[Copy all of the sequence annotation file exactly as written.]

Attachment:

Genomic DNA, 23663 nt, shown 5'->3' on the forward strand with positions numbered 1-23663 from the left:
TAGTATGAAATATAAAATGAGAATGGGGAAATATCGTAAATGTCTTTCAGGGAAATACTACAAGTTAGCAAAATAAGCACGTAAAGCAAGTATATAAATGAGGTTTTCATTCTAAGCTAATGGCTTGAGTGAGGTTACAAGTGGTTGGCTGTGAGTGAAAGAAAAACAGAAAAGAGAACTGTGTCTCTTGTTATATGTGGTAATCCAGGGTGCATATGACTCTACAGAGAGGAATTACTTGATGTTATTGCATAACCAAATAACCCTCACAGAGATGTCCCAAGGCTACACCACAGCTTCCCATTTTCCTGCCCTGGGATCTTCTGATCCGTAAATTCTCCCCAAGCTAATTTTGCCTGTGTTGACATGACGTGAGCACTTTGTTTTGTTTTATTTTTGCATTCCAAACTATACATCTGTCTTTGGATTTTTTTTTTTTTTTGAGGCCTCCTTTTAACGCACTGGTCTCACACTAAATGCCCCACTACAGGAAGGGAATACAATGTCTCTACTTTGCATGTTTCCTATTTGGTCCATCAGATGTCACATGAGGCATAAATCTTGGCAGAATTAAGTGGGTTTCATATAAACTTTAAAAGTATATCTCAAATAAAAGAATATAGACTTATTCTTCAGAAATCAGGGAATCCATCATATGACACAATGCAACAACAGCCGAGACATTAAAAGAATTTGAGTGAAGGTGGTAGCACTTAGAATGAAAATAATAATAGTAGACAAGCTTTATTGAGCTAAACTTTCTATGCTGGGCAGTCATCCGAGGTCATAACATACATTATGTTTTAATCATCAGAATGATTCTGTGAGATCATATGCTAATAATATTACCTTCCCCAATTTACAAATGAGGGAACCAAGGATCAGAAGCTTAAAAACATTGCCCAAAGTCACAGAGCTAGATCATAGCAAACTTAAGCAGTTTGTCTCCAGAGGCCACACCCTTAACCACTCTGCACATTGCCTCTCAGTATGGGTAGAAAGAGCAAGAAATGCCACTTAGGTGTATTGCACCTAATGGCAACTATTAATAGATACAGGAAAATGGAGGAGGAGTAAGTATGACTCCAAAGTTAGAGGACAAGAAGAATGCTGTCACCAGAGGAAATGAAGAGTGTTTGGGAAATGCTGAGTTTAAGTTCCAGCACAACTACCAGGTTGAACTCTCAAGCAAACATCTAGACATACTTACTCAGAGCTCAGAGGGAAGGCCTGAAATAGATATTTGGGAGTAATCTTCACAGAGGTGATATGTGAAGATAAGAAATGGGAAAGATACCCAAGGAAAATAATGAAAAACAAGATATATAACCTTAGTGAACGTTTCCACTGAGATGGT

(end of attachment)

Genomic DNA, 23663 nt, shown 5'->3' on the forward strand with positions numbered 1-23663 from the left:
TAGTATGAAATATAAAATGAGAATGGGGAAATATCGTAAATGTCTTTCAGGGAAATACTACAAGTTAGCAAAATAAGCACGTAAAGCAAGTATATAAATGAGGTTTTCATTCTAAGCTAATGGCTTGAGTGAGGTTACAAGTGGTTGGCTGTGAGTGAAAGAAAAACAGAAAAGAGAACTGTGTCTCTTGTTATATGTGGTAATCCAGGGTGCATATGACTCTACAGAGAGGAATTACTTGATGTTATTGCATAACCAAATAACCCTCACAGAGATGTCCCAAGGCTACACCACAGCTTCCCATTTTCCTGCCCTGGGATCTTCTGATCCGTAAATTCTCCCCAAGCTAATTTTGCCTGTGTTGACATGACGTGAGCACTTTGTTTTGTTTTATTTTTGCATTCCAAACTATACATCTGTCTTTGGATTTTTTTTTTTTTTTGAGGCCTCCTTTTAACGCACTGGTCTCACACTAAATGCCCCACTACAGGAAGGGAATACAATGTCTCTACTTTGCATGTTTCCTATTTGGTCCATCAGATGTCACATGAGGCATAAATCTTGGCAGAATTAAGTGGGTTTCATATAAACTTTAAAAGTATATCTCAAATAAAAGAATATAGACTTATTCTTCAGAAATCAGGGAATCCATCATATGACACAATGCAACAACAGCCGAGACATTAAAAGAATTTGAGTGAAGGTGGTAGCACTTAGAATGAAAATAATAATAGTAGACAAGCTTTATTGAGCTAAACTTTCTATGCTGGGCAGTCATCCGAGGTCATAACATACATTATGTTTTAATCATCAGAATGATTCTGTGAGATCATATGCTAATAATATTACCTTCCCCAATTTACAAATGAGGGAACCAAGGATCAGAAGCTTAAAAACATTGCCCAAAGTCACAGAGCTAGATCATAGCAAACTTAAGCAGTTTGTCTCCAGAGGCCACACCCTTAACCACTCTGCACATTGCCTCTCAGTATGGGTAGAAAGAGCAAGAAATGCCACTTAGGTGTATTGCACCTAATGGCAACTATTAATAGATACAGGAAAATGGAGGAGGAGTAAGTATGACTCCAAAGTTAGAGGACAAGAAGAATGCTGTCACCAGAGGAAATGAAGAGTGTTTGGGAAATGCTGAGTTTAAGTTCCAGCACAACTACCAGGTTGAACTCTCAAGCAAACATCTAGACATACTTACTCAGAGCTCAGAGGGAAGGCCTGAAATAGATATTTGGGAGTAATCTTCACAGAGGTGATATGTGAAGATAAGAAATGGGAAAGATACCCAAGGAAAATAATGAAAAACAAGATATATAACCTTAGTGAACGTTTCCACTGAGATGGT